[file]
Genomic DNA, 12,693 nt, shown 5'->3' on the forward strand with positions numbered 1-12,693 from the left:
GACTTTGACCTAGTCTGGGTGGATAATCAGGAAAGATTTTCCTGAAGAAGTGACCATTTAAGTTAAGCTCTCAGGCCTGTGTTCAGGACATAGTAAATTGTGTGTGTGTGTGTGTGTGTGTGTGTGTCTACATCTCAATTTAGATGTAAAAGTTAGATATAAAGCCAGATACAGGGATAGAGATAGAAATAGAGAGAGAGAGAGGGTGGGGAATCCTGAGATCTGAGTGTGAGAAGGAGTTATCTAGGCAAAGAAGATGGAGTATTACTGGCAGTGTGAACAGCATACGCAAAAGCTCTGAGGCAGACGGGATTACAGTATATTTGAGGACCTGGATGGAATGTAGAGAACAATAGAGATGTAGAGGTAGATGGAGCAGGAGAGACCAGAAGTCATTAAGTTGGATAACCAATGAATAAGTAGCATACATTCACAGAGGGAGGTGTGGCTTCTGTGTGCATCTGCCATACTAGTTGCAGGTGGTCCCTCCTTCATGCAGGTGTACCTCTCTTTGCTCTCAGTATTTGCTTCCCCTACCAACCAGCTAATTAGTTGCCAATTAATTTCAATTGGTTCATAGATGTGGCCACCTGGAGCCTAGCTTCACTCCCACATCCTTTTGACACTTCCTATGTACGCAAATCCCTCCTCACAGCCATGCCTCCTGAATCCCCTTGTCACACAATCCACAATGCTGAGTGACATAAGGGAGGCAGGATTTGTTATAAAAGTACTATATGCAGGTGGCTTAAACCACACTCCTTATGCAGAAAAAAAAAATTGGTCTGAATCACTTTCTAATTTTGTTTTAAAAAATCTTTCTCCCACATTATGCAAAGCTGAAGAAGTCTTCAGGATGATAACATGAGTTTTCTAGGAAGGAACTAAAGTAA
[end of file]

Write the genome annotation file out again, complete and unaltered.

Genomic DNA, 12,693 nt, shown 5'->3' on the forward strand with positions numbered 1-12,693 from the left:
GACTTTGACCTAGTCTGGGTGGATAATCAGGAAAGATTTTCCTGAAGAAGTGACCATTTAAGTTAAGCTCTCAGGCCTGTGTTCAGGACATAGTAAATTGTGTGTGTGTGTGTGTGTGTGTGTGTGTCTACATCTCAATTTAGATGTAAAAGTTAGATATAAAGCCAGATACAGGGATAGAGATAGAAATAGAGAGAGAGAGAGGGTGGGGAATCCTGAGATCTGAGTGTGAGAAGGAGTTATCTAGGCAAAGAAGATGGAGTATTACTGGCAGTGTGAACAGCATACGCAAAAGCTCTGAGGCAGACGGGATTACAGTATATTTGAGGACCTGGATGGAATGTAGAGAACAATAGAGATGTAGAGGTAGATGGAGCAGGAGAGACCAGAAGTCATTAAGTTGGATAACCAATGAATAAGTAGCATACATTCACAGAGGGAGGTGTGGCTTCTGTGTGCATCTGCCATACTAGTTGCAGGTGGTCCCTCCTTCATGCAGGTGTACCTCTCTTTGCTCTCAGTATTTGCTTCCCCTACCAACCAGCTAATTAGTTGCCAATTAATTTCAATTGGTTCATAGATGTGGCCACCTGGAGCCTAGCTTCACTCCCACATCCTTTTGACACTTCCTATGTACGCAAATCCCTCCTCACAGCCATGCCTCCTGAATCCCCTTGTCACACAATCCACAATGCTGAGTGACATAAGGGAGGCAGGATTTGTTATAAAAGTACTATATGCAGGTGGCTTAAACCACACTCCTTATGCAGAAAAAAAAAATTGGTCTGAATCACTTTCTAATTTTGTTTTAAAAAATCTTTCTCCCACATTATGCAAAGCTGAAGAAGTCTTCAGGATGATAACATGAGTTTTCTAGGAAGGAACTAAAGTAA